against which it could track future movements. It worked; per the press release, "initial word recognition results were an average of 92 percent accurate."
The translations are, for the most part, basic, but that is something that further trials should be able to improve upon -- you just need to spend more time mapping more and more sounds. The larger leap, for now, is whether we can gather that information from a distance, without having to put sensors on the throats of those whose subvocalizations we aim to detect. NASA, per the same press release, was "testing new, 'noncontact' sensors that can read muscle signals even through a layer of clothing." To date, those haven't been successful -- and that may be for the better.

Bonus fact: One occupation which could benefit from translating subvocalizations into communications? Actors, at least if you take the advice of Brian Cranston. Cranston -- best known for his roles as Walter White in Breaking Bad and Hal (the dad) in Malcolm in the Middle -- also played Lyndon B. Johnson in the Broadway production of All the Way. In order to protect his voice, he took the advice of another Broadway actor, Audra McDonald. He explained that advice to NPR:

[McDonald] was starting to feel the strain on her vocal chords, and her ear, nose and throat doctor said I recommend strongly, in fact I'm telling you, to shut down on your one day off. Don't talk at all. And so she incorporated Mondays as her silent day. And I thought as a pre-emptive strike, I'm going to do the same.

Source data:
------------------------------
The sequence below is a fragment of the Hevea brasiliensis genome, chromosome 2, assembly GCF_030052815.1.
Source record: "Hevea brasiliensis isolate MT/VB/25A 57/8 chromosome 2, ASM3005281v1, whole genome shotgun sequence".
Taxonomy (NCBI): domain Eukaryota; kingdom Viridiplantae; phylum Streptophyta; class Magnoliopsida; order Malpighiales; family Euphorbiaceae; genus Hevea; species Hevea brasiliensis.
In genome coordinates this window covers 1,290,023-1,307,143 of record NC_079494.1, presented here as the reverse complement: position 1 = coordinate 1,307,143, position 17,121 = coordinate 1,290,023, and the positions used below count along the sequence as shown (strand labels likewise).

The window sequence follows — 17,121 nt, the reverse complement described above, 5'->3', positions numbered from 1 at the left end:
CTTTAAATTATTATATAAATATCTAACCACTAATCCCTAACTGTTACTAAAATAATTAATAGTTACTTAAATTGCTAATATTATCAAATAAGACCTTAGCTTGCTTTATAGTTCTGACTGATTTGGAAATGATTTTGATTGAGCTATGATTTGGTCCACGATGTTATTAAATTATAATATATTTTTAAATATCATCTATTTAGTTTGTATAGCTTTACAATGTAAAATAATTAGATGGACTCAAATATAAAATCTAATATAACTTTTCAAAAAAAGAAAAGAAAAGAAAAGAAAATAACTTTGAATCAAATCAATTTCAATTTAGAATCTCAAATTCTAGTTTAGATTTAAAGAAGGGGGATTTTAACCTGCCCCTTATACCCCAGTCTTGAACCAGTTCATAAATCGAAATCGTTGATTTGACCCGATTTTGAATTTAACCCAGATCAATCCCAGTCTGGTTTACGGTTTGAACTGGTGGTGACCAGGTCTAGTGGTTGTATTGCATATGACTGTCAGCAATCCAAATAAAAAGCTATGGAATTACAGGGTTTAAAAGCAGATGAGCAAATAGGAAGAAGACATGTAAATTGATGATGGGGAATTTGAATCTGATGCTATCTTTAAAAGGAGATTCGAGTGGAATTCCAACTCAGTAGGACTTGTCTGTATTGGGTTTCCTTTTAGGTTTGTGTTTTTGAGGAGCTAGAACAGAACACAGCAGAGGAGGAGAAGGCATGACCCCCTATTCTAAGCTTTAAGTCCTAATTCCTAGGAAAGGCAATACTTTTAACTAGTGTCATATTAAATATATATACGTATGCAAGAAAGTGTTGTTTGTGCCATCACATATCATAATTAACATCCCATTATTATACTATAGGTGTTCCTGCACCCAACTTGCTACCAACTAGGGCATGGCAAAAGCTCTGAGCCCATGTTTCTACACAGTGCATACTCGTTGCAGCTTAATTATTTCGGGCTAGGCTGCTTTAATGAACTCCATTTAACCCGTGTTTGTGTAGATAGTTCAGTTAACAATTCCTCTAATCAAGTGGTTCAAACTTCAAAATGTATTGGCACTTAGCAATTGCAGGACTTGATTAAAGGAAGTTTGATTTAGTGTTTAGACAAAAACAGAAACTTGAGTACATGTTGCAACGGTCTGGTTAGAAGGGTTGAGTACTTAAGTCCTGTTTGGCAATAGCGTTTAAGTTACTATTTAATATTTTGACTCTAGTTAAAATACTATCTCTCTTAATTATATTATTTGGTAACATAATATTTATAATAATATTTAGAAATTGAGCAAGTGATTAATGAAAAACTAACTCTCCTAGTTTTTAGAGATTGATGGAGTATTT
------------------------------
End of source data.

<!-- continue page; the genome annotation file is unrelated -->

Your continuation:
Instead, one day a week, Cranston carried "little notepads and a whiteboard" with him, writing notes instead of speaking. (And yes, one of the notepads had a pre-written explanation as to why he was doing this.)

From the Archives: Alone in the Ocean: What if no one else could hear you speak? That's the fate of one unique whale, which speaks at a frequency well above the normal range of its species.

CRS report via FAS – U.S. Periods of War and Dates of Recent Conflicts, Barbara Salazar Torreon, Senior Research Librarian. October 11, 2017.
“Many wars or conflicts in U.S. history have federally designated “periods of war,” dates marking their beginning and ending. These dates are important for qualification for certain veterans’ pension or disability benefits. Confusion can occur because beginning and ending dates for “periods of war” in many nonofficial sources are often different from those given in treaties and other official sources of information, and armistice dates can be confused with termination dates. This report lists the beginning and ending dates for “periods of war” found in Title 38 of the Code of Federal Regulations, dealing with the Department of Veterans Affairs (VA). It also lists and differentiates other beginning dates given in declarations of war, as well as termination of hostilities dates and armistice and ending dates given in proclamations, laws, or treaties. The dates for the recent conflicts in Afghanistan and Iraq are included along with the official end date for Operation New Dawn in Iraq on December 15, 2011, and Operation Enduring Freedom on Afghanistan on December 28, 2014. This report will be updated when events warrant.”